► Spaniards sent to Nazi camps honoured on Holocaust Remembrance Day ►
In what is seen as an unprecedented move by legislators of Spain’s governing Partido Popular (PP), the conservative party’s parliamentary majority in the region of Galicia last week approved an all-party declaration on the occasion of International Holocaust Remembrance Day that referred to the dictatorship led by Gen. Francisco Franco as “fascist”.
The declaration marks the first time since Spain’s return to democracy in 1977 that the conservative party, which currently controls Spain’s national government under President Mariano Rajoy, has acknowledged the fascist nature of the Franco dictatorship and admitted the regime’s collusion in the Nazi persecution in Europe of thousands of Spanish Republicans who fled Spain after Franco came to power in 1939.
The declaration by the 75-member Galician regional parliament, in which the PP holds a 41-seat absolute majority, denounced “the program of persecution, imprisonment and extermination carried out by Nazism that killed more than six million people” as part of a European-wide “attempt to eliminate political and ideological dissidence and … genocide that had the collaboration of the Franco dictatorship and that persecuted thousands of men and women who fled the Spanish state after the defeat of the Republic in 1939 and after the establishment of a fascist regime”.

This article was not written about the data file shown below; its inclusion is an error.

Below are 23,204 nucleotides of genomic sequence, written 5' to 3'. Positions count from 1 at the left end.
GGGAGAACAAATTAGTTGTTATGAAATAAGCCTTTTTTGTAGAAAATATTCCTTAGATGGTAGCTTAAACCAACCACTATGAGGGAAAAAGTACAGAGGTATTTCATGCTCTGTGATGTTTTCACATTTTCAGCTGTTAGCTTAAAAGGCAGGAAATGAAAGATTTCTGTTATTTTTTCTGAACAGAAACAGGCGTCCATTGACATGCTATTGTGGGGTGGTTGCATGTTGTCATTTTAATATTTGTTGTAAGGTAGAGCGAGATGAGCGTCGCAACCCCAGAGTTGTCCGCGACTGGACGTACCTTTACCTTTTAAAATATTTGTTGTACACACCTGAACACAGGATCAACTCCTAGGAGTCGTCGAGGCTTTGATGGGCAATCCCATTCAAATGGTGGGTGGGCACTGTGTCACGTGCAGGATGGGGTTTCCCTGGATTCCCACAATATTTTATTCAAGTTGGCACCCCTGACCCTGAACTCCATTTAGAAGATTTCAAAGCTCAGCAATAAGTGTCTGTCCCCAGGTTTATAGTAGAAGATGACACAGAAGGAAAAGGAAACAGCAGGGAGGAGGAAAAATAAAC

The declaration was accompanied by a solemn act of commemoration that paid homage to nearly 200 Galicians deported from Spain during World War II to work as forced labourers in Nazi concentration camps. Nearly 9,000 Spaniards were deported by the Franco regime to work in German labour camps, following the defeat of the Spanish Republic in 1939 by military forces under Franco’s command.
A similar effort to honour the memory of Republican deportees on Holocaust memorial day was rebuffed by the PP-led majority in the Madrid regional parliament earlier this month. In mid-January, the PP majority leader in the Madrid legislature, Paloma Adrados, rejected a request from Asociación para la Recuperación de la Memoria Histórica (ARMH, “Association for the Recovery of Historical Memory”) to honour more than 500 individuals from the Madrid community who ended up in Nazi extermination and work camps of Mauthausen, Buchenwald, Dachau, Ravensbrück and Auschwitz.
Earlier this year, Spanish head of state King Felipe VI made the first public remarks from a member of Spain’s royal family that referred to the Franco regime as a dictatorship. Speaking in July on the 40th anniversary of Spain’s return to democracy that occurred two years after the 1975 death of Franco, the king said that Spain’s “civil war and the dictatorship were an immense tragedy” on which the country’ political leaders of the late-1970s rightly decided Spain’s future could not be founded.